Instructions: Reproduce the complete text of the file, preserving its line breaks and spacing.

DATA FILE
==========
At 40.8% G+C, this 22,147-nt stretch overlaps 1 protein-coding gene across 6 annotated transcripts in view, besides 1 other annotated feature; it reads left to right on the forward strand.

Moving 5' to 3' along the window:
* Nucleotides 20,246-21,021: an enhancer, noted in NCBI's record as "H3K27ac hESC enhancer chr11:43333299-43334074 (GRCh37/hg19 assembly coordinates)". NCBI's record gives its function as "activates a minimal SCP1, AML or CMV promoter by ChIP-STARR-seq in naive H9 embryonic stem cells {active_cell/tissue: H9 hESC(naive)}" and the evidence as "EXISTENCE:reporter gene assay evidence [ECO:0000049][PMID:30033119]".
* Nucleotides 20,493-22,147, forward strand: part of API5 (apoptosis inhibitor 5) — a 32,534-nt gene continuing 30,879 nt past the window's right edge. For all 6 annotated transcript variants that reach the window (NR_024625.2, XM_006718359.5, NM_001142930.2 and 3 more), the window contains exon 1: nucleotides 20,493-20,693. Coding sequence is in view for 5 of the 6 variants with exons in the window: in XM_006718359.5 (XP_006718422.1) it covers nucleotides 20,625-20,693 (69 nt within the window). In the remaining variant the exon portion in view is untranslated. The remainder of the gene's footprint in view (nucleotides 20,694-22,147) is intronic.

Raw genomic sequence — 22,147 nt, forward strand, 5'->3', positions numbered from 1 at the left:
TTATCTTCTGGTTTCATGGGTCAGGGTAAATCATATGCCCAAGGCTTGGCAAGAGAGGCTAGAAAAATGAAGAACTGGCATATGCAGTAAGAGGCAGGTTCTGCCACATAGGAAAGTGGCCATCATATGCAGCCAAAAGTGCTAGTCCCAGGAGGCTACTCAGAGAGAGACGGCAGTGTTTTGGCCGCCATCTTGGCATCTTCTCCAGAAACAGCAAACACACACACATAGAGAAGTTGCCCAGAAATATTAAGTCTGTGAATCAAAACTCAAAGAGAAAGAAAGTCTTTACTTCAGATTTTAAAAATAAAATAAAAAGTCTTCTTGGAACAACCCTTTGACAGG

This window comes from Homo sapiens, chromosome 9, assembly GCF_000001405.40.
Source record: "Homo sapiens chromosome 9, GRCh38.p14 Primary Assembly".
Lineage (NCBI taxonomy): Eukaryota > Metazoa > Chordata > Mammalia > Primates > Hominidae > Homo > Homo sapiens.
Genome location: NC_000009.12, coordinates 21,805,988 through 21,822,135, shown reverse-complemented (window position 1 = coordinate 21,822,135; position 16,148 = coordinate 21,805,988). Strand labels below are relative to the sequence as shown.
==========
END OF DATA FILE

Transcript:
At 40.8% G+C, this 22,147-nt stretch overlaps 1 protein-coding gene across 6 annotated transcripts in view, besides 1 other annotated feature; it reads left to right on the forward strand.

Moving 5' to 3' along the window:
* Nucleotides 20,246-21,021: an enhancer, noted in NCBI's record as "H3K27ac hESC enhancer chr11:43333299-43334074 (GRCh37/hg19 assembly coordinates)". NCBI's record gives its function as "activates a minimal SCP1, AML or CMV promoter by ChIP-STARR-seq in naive H9 embryonic stem cells {active_cell/tissue: H9 hESC(naive)}" and the evidence as "EXISTENCE:reporter gene assay evidence [ECO:0000049][PMID:30033119]".
* Nucleotides 20,493-22,147, forward strand: part of API5 (apoptosis inhibitor 5) — a 32,534-nt gene continuing 30,879 nt past the window's right edge. For all 6 annotated transcript variants that reach the window (NR_024625.2, XM_006718359.5, NM_001142930.2 and 3 more), the window contains exon 1: nucleotides 20,493-20,693. Coding sequence is in view for 5 of the 6 variants with exons in the window: in XM_006718359.5 (XP_006718422.1) it covers nucleotides 20,625-20,693 (69 nt within the window). In the remaining variant the exon portion in view is untranslated. The remainder of the gene's footprint in view (nucleotides 20,694-22,147) is intronic.

Raw genomic sequence — 22,147 nt, forward strand, 5'->3', positions numbered from 1 at the left:
TTATCTTCTGGTTTCATGGGTCAGGGTAAATCATATGCCCAAGGCTTGGCAAGAGAGGCTAGAAAAATGAAGAACTGGCATATGCAGTAAGAGGCAGGTTCTGCCACATAGGAAAGTGGCCATCATATGCAGCCAAAAGTGCTAGTCCCAGGAGGCTACTCAGAGAGAGACGGCAGTGTTTTGGCCGCCATCTTGGCATCTTCTCCAGAAACAGCAAACACACACACATAGAGAAGTTGCCCAGAAATATTAAGTCTGTGAATCAAAACTCAAAGAGAAAGAAAGTCTTTACTTCAGATTTTAAAAATAAAATAAAAAGTCTTCTTGGAACAACCCTTTGACAGG

This window comes from Homo sapiens, chromosome 9, assembly GCF_000001405.40.
Source record: "Homo sapiens chromosome 9, GRCh38.p14 Primary Assembly".
Lineage (NCBI taxonomy): Eukaryota > Metazoa > Chordata > Mammalia > Primates > Hominidae > Homo > Homo sapiens.
Genome location: NC_000009.12, coordinates 21,805,988 through 21,822,135, shown reverse-complemented (window position 1 = coordinate 21,822,135; position 16,148 = coordinate 21,805,988). Strand labels below are relative to the sequence as shown.